A new software effort underway at Oak Ridge National Laboratory (ORNL) aims to make it quicker, easier and cheaper to model energy use of buildings. ORNL building researchers are developing software that will automatically calibrate models for simulating building energy use, thereby promoting greener design of residential and commercial buildings.
The new “Autotune” calibration software falls under the domain of Building Energy Modeling (BEM), which uses computer simulations to estimate energy use and inform smarter decision-making in both new and existing buildings. With up to 3,000 parameters affecting a building’s energy use profile, BEM allows engineering firms to optimize these variables in order to meet the needs of tenants and occupants while conserving energy.
“When modeling a building, you might be simulating for total energy saved after implementing new features. Or you may be optimizing for utility cost savings, or limiting electricity use during peak load periods, or other desired results,” said Jibonananda Sanyal of the Department of Energy’s Oak Ridge National Laboratory’s Building Technologies Research and Integration Center, a DOE user facility.
As this feature piece on the ORNL website makes clear, there is reason to support greater adoption of energy-smart building technology. Consider that in 2010, building owners spent $431 billion on energy and buildings in the United States consumed 41 percent of the nation’s total energy and were responsible for 40 percent of carbon dioxide emissions. It stands to reason that focusing energy conservation efforts on this space could have a huge impact.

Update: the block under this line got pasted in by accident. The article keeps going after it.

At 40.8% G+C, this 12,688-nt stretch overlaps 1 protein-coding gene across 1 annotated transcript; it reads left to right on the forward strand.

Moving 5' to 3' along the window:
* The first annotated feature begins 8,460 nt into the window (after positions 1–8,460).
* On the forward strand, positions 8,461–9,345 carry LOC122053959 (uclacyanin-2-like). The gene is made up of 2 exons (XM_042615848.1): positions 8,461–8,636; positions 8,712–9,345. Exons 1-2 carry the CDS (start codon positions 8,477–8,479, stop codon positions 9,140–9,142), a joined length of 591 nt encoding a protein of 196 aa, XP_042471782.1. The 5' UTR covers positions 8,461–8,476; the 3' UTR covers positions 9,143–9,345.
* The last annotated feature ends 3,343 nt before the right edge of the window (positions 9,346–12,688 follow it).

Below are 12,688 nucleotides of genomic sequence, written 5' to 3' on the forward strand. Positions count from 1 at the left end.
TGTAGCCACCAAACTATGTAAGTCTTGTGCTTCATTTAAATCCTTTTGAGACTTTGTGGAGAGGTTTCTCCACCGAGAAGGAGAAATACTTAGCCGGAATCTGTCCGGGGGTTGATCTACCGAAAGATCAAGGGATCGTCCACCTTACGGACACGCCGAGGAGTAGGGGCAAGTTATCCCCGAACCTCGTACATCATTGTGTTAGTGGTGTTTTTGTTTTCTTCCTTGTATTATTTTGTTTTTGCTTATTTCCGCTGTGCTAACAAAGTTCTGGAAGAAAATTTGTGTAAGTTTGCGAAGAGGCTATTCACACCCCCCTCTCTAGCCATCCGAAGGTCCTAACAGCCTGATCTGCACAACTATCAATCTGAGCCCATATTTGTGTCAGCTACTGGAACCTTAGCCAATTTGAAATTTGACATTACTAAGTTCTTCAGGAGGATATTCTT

Developed by ORNL buildings researchers Sanyal and Joshua New, the Autotune calibration software reduces the amount of time and expertise needed to optimize building parameters for cost and energy savings. The software addresses one of the biggest barriers to greener building design or retrofitting, the labor cost.
“The Autotune methodology uses multiparameter optimization techniques, in combination with big data mining-informed artificial intelligence agents, to automatically modify software inputs so simulation output matches measured data,” New said.
“Instead of having a human change the knobs, so to speak, the Autotune methodology does that for you,” Sanyal added.
The team designed the software using EnergyPlus, the DOE’s flagship whole-building energy simulation tool, and DOE supercomputing resources, including ORNL’s Titan supercomputer and the National Institute for Computational Sciences’ Nautilus system. They harnessed over a third of Titan’s nearly 300,000 CPU cores in parallel to carry out annual energy simulations for more than half a million buildings in less than one hour.
Currently, Autotune is available as a Web services to a select set of beta testers. The design team is working with universities and industry to build awareness in preparation for the public release, which is scheduled for September 2015.